Origin of prematureClassical Latin praematurus: see pre- and mature
A premature baby at the hospital.
- When you jump into something with an ill-prepared effort before you are ready, this is an example of a premature effort.
- When a baby is born after just seven months of pregnancy instead of nine months, this is an example of a baby that is premature.
The definition of premature is something that occurs too early or before it is ready.
happening, done, arriving, or existing before the proper or usual time; too early; specif., born before the full term of gestation
- Occurring, growing, or existing before the customary, correct, or assigned time; uncommonly or unexpectedly early: a premature end.
- Born after a gestation period of less than the normal time: a premature infant.
Origin of prematureMiddle English ripe from Latin praemātūrus ripe too early prae- pre- mātūrus ripe ; see mā-1 in Indo-European roots.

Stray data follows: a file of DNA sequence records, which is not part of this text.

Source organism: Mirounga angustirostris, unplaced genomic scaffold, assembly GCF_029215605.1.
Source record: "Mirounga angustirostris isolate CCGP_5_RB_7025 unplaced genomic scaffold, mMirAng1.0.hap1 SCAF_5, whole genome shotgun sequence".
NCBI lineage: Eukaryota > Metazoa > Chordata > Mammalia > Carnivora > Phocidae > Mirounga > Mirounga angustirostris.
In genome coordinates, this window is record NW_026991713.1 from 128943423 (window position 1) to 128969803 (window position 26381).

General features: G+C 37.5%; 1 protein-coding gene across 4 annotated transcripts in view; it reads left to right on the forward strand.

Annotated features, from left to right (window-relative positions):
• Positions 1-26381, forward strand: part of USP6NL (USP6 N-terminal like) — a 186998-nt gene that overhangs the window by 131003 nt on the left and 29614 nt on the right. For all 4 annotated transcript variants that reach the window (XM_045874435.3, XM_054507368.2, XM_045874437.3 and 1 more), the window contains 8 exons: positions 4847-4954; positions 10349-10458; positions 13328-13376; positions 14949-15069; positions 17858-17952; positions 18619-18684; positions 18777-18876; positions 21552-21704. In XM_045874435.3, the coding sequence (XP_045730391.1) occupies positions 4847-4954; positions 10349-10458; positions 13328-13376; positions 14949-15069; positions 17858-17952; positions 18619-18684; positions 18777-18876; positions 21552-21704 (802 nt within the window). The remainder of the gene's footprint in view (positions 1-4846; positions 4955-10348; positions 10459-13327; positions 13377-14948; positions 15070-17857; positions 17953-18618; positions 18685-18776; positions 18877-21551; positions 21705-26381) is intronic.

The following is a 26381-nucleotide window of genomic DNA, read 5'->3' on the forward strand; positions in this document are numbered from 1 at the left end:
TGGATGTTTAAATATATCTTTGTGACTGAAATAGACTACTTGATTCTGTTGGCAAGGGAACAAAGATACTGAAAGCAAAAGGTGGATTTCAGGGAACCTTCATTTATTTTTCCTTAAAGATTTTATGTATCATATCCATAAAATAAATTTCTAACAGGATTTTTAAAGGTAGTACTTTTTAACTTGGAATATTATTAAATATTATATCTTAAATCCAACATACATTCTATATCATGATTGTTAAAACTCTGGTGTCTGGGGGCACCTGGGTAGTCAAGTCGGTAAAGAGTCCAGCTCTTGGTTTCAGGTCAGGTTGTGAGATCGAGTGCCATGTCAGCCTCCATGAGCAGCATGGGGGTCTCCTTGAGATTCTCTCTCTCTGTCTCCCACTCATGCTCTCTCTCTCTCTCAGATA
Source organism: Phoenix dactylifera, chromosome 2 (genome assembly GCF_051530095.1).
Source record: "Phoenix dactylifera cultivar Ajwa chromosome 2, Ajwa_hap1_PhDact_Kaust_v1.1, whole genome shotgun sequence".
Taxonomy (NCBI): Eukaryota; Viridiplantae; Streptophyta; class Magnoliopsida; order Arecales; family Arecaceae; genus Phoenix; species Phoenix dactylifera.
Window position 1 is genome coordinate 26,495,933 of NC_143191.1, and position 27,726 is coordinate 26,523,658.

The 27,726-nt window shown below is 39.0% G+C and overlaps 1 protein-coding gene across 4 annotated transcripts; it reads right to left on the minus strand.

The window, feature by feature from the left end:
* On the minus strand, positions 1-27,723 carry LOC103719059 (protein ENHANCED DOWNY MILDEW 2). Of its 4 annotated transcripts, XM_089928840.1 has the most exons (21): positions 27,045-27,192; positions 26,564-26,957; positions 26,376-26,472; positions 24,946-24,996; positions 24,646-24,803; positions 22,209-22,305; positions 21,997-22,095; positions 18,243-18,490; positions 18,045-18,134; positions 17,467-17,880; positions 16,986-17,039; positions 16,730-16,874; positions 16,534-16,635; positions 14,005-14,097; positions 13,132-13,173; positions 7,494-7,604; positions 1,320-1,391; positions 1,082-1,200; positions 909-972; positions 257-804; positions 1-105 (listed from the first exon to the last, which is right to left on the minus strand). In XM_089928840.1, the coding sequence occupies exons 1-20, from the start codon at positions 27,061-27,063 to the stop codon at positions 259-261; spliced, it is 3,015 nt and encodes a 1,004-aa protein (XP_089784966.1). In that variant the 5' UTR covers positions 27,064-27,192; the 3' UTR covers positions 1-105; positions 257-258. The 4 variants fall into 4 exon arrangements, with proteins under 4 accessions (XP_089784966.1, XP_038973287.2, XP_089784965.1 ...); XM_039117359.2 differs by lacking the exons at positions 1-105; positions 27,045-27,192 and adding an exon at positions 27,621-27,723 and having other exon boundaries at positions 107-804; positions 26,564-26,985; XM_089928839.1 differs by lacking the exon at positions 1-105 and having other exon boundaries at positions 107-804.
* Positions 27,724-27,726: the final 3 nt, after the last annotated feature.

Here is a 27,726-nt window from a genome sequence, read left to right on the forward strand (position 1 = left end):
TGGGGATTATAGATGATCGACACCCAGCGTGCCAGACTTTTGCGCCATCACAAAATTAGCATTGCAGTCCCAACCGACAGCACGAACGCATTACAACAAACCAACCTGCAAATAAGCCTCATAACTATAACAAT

- pre′ma·ture′ness pre′ma·tu′ri·ty
(comparative more premature, superlative most premature)
- Premature discovery was followed by prompt suppression.
- The premature death of Constantine, in May 641, left Heracleonas sole ruler.
- By his premature death science lost one of her most promising disciples.
- Drouyn de Lhuys, the French minister of foreign affairs, made his death the subject of a special despatch, desiring the French ambassador to express to the government "the mournful sympathy and truly national regret which the death, as lamented as premature, of Richard Cobden had excited on that side of the Channel."
- A premature encounter with a squad of police alarmed the town and broke up their plans.